Today In American Exceptionalism
We're going to talk about rich people and government spending, but first, some context. At some point you may have wondered about parliamentary systems like they have in Great Britain, in which the party that gets the most seats in the legislature also installs its leader as chief executive. With complete control over government, why don't they go hog-wild and completely remake the entire country after every election? The simple answer is that they know they'll have to stand for another election before long. But the other key factor is that a transition from, say, Labour to the Conservatives isn't as jarring as a transition of total control from our Democrats to Republicans might be, because there isn't as much distance between the parties. In many of our peer countries in Europe and elsewhere, some things we fight bitterly over have basically been settled. For instance, everyone in the U.K. accepts that the National Health Service is a good thing, even if there might be some disagreements about how to keep it healthy.
We shouldn't overstate that (politics gets bitter almost everywhere, and there's always plenty to argue about), but America as a land of unusually large divides on fundamental political questions helps prepare us for this extraordinary graph, produced by Larry Bartels based on a survey taken before the Great Recession in 33 countries:
From our vantage point, the idea of a society without dramatic differences in opinion as a function of class seems incredible; isn't that just how things are? Apparently not—or at least, only here is the link between class and opinions about cutting government spending such a clear one. Here's Bartels' explanation of what produces this difference:
What accounts for the remarkable enthusiasm for government budget-cutting among affluent Americans? Presumably not the sheer magnitude of redistribution in the United States, which is modest by world standards. And presumably not a traditional aversion to government in American political culture, since less affluent Americans are exposed to the same political culture as those who are more prosperous. A more likely suspect is the entanglement of class and race in America, which magnifies aversion to redistribution among many affluent white Americans. Another is the “hidden” nature of the American welfare state, which funnels subsidies to affluent people indirectly through tax breaks on mortgages and health insurance rather than providing them with public housing and free clinics.
The U.S. tax system is also quite different from most affluent countries’ in its heavy reliance on progressive income taxes. The political implications of this difference are magnified by the remarkable salience of income taxes in Americans’ thinking about taxes and government.
I'd add that in recent years, Republicans have worked hard to generate anger among those with healthy incomes not so much at poor minorities (though they're happy to exploit that prejudice wherever it can be found), but at all poor people. I don't know enough about the politics of France or Sweden or Japan to say if their conservative radio hosts read from Atlas Shrugged on the air and their elites sneer at the shabby morals of the 47 percent, but I haven't heard much to suggest that's the case.
In addition, our conversation about taxes is as Bartels says, dominated by income taxes, and more specifically, federal income taxes, which are the most progressive part of the whole tax system. When rich people talk about that 47 percent who allegedly don't pay taxes, they're forgetting about sales taxes and property taxes, among other things, because all that's in their mind is federal income taxes. In contrast, in most other advanced countries they rely heavily on value added taxes (VATs), which function somewhat like hefty national sales taxes, for a good portion of their revenue (in some countries VATs make up as much as a quarter of total revenue). Those are paid by everyone, and so that may diffuse the kind of class effect we see in Bartels' graph. Keep in mind that the American wealthy's thirst for cuts in government spending is driven by both sides of the ledger: they're contemptuous of low-class "takers," and part of their contempt comes from the fact that they believe those moochers pay no taxes; and they're resentful about the taxes they have to pay.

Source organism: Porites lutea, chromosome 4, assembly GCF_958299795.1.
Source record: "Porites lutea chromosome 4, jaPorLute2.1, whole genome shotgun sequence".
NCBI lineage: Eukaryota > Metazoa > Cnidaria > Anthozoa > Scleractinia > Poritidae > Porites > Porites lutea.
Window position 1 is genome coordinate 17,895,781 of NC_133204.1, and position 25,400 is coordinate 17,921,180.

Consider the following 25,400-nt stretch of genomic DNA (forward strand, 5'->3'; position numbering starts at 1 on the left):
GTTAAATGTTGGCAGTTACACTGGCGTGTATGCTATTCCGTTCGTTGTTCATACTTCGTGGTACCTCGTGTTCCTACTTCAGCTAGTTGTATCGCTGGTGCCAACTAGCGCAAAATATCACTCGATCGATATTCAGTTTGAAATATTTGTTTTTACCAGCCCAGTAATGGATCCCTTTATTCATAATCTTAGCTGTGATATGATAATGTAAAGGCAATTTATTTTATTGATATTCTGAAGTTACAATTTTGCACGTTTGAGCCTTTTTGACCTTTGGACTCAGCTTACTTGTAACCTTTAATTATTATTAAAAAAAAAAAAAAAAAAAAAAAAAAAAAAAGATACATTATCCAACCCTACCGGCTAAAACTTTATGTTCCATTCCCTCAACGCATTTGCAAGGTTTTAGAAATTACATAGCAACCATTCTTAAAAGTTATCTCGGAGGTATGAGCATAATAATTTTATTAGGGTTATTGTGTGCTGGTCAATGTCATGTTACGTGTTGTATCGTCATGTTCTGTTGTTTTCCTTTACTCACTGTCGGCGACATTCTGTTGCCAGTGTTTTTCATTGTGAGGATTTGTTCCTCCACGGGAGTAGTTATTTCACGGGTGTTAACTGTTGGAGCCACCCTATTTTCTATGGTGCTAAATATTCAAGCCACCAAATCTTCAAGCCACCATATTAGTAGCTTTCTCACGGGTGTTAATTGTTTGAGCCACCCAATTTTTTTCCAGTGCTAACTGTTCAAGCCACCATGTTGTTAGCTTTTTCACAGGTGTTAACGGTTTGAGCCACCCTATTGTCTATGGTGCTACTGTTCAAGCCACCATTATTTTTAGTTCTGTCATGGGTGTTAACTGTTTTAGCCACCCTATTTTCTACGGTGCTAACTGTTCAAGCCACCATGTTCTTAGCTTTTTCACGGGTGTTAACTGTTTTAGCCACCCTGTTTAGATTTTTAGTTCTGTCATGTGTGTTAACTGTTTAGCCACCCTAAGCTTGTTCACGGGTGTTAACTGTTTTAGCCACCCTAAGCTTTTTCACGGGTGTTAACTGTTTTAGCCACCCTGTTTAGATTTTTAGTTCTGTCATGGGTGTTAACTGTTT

When we think about those European countries, we may consider their comprehensive welfare states, but most Americans probably don't realize that most have tax systems that are much less progressive than ours, in large part due to VATs. But they also return a lot of that money back to people at lower incomes via those comprehensive welfare states, which produce societies that have much lower levels of inequality once that's all taken into account (Dylan Matthews explained that here).
This raises an interesting question for both liberals and conservatives in America: if you could wave a wand and change our system to one like those—a less progressive tax system (meaning higher taxes for people of lower incomes and lower taxes for people of higher incomes), combined with a much more comprehensive welfare state (better unemployment benefits, free health care, free day care, etc.), would you do it?
It would be one heck of a grand bargain. I suspect liberals would be more favorably inclined than conservatives, as much as conservatives dislike the progressivity of federal income taxes. Liberals would accept a tax system they saw as less fair, if what the system funded did much more to ease ordinary people's burdens and produced a more equal society. Conservatives, on the other hand, might like to complain about their high taxes, but would find the idea of a more robust welfare state absolutely horrifying.
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